Virtual technology: a game-changer in dementia careResearch news
A partnership with Dementia Australia has led to the use of virtual reality and game engine technology to transform dementia care.
Sinister shadows. A carpet that looks like a seething column of bugs. Streams of nagging instructions. These are some of what users experience when they don EDIE, a virtual reality system developed by Deakin University for Dementia Australia.
Unpleasant though they may be, these EDIE experiences are transforming healthcare for people with dementia, by providing major insights to carers and family about what it’s really like to live with dementia.
The team of researchers – who will be based within Deakin’s new Applied Artificial Intelligence Institute (A2I2) – have been working with Dementia Australia (DA) for the past three years, developing products to build understanding and improve dementia care. They have played a major role in contributing to DA’s reputation as an international leader in the use of cutting-edge technology to improve healthcare.
DA’s showpiece, EDIE (Educational Dementia Immersive Experience), consists of an app and accompanying VR that convey the cognitive changes that may be experienced by a person with dementia through an immersive experience. These changes could include impaired memory, mood, planning or problem solving abilities.
EDIE also passively highlights how changes around the home can significantly improve quality of life. For instance, a person with dementia may have difficulty perceiving surfaces that contain repetitive patterns. These can appear to be moving or have insects walking across them, which can be extremely disorienting and frightening.
“EDIE has been a game-changer for us,” said Dr Tanya Petrovich, DA’s Business Development Manager.
“It is helping us to achieve our vision of improved care for the thousands of Australians with dementia. Users are making changes as a result of their experiences, particularly through improving furniture and design in homes and residential facilities and their own behaviour in interactions.
“We have received fabulous testimonials about how individuals are changing their workplace practice and doing more to advocate on behalf of their clients. Also, the support provided by the Deakin team far exceeded the product development phase. Their consideration to the ways customers can be assisted with ongoing support is a cornerstone of the product’s success.”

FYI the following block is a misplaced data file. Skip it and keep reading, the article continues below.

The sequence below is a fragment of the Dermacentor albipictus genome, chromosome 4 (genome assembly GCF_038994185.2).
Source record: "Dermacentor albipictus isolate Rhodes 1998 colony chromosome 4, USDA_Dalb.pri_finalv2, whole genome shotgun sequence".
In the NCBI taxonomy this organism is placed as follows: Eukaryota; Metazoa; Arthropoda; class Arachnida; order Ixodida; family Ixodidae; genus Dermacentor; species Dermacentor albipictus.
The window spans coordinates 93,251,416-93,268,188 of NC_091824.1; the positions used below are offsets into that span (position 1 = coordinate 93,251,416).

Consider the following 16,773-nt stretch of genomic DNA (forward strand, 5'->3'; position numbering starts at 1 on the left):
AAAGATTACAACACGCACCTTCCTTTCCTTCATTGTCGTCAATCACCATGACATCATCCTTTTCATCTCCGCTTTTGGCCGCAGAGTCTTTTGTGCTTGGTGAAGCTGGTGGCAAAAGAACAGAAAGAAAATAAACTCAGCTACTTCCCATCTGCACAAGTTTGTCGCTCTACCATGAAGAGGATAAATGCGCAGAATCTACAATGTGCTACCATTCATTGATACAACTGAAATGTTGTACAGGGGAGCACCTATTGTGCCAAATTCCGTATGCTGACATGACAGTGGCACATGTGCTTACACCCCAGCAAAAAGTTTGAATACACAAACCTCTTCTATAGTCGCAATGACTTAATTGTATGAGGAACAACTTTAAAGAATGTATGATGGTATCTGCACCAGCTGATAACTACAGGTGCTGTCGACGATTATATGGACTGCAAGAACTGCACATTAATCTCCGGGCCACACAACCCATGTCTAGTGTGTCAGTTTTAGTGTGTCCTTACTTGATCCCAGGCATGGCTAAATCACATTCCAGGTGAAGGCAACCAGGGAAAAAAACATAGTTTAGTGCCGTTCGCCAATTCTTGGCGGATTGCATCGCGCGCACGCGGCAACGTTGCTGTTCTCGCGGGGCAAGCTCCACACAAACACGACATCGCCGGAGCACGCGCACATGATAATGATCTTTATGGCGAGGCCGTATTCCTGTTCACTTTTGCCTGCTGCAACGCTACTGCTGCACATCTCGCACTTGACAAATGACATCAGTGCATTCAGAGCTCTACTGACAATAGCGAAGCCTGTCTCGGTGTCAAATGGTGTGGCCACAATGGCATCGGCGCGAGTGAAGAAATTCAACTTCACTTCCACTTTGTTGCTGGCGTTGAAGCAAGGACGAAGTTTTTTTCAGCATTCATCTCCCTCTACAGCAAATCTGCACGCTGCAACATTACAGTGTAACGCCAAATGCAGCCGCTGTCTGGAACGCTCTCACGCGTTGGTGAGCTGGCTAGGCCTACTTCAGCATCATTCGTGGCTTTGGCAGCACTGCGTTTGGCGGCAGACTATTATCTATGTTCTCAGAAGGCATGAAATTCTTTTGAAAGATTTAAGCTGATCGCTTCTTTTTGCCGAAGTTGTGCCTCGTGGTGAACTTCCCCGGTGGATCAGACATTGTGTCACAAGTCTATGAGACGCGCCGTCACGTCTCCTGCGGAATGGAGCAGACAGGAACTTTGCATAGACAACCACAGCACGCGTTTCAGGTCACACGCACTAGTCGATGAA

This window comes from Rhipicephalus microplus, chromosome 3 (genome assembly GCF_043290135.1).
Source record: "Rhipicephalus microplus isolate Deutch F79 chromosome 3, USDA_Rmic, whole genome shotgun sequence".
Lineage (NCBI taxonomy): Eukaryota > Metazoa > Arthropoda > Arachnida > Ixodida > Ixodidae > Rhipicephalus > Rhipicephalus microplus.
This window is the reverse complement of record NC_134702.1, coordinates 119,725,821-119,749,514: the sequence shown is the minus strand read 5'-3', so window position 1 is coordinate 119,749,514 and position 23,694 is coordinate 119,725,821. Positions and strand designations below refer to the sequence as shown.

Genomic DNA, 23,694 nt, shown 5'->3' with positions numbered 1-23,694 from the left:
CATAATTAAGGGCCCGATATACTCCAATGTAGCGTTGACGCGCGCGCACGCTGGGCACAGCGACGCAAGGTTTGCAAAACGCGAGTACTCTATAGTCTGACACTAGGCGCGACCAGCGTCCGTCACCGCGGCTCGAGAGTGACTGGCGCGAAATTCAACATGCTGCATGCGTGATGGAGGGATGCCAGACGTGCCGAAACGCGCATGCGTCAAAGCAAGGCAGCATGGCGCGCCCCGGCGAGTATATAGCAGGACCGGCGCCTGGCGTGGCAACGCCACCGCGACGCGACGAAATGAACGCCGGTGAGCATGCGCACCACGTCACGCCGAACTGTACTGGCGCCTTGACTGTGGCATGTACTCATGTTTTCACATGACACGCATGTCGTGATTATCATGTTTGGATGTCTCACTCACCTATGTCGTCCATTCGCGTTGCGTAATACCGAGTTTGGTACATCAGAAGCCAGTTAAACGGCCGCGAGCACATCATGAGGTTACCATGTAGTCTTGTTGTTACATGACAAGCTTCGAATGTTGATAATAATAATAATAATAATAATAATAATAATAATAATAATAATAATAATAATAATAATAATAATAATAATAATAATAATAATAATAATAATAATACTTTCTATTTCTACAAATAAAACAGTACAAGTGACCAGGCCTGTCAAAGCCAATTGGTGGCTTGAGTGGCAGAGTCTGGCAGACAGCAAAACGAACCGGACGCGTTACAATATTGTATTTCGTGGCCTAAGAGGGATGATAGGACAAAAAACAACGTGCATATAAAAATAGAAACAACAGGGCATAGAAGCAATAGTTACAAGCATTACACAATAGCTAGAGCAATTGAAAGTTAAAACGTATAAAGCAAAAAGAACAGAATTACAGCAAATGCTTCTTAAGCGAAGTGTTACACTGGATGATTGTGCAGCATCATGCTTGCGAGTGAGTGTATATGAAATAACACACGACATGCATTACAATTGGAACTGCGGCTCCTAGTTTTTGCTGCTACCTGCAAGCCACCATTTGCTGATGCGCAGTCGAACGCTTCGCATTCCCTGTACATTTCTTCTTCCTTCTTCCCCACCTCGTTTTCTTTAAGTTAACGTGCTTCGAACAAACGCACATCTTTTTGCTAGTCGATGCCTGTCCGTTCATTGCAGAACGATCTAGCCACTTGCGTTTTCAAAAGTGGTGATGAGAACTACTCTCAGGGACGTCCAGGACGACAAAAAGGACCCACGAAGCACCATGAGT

In Australia, an estimated 1.2 million people are involved in the care of people with dementia, and more than 425,416 people live with dementia. With an ageing population, this number is expected to increase to 536,164 by 2025 and almost 1,100,890 by 2056.
DA Vic division provides training to over 17,000 professional carers each year and has reached 2000 carers with EDIE in Victoria so far. EDIE will be rolled out around Australia over the next two years and has been purchased by CDS Boutique (Concept du Sablier), which specialises in therapeutic products and training in Canada.
One of Dementia Australia’s biggest supporters is the Leader of the Opposition, the Hon Bill Shorten, who saw a demonstration of EDIE at a DA roundtable discussion last year and was so impressed he organised a demonstration in Canberra to the Shadow Cabinet and caucus in November.
Another DA/Deakin collaboration is seeing the peak body working with A2I2 and Deakin Motion.Lab to extend its “Virtual Forest” – a soothing virtual atmosphere, achieved through a large interactive screen, a simple and intuitive program, and gaming technology. The system is having psychological benefits for many patients with dementia living in aged care facilities and will be extended with new scenes, such as seascapes and snow scenes, by the Deakin team.
Tanya Petrovich relishes being a VR pioneer in healthcare. After beginning her career with a PhD in genetics, she discovered she enjoyed teaching more than research and has worked in education for over 30 years.
“Virtual Reality is an extremely powerful way to teach,” she said. “I started on this VR journey after meeting a game developer at a conference, who told me that video games are really good teachers. He reminded me that kids don’t need manuals to learn how to play a computer game. Their learning is intuitive.
“In two years we could well have an intelligent avatar with dementia that will even further improve our training. There are tremendous opportunities for technology to improve care for people around the world with conditions like dementia.”
For all media enquiries please contact Deakin’s media team.
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EDIE consists of an app and accompanying VR that convey the cognitive changes that may be experienced by a person with dementia.
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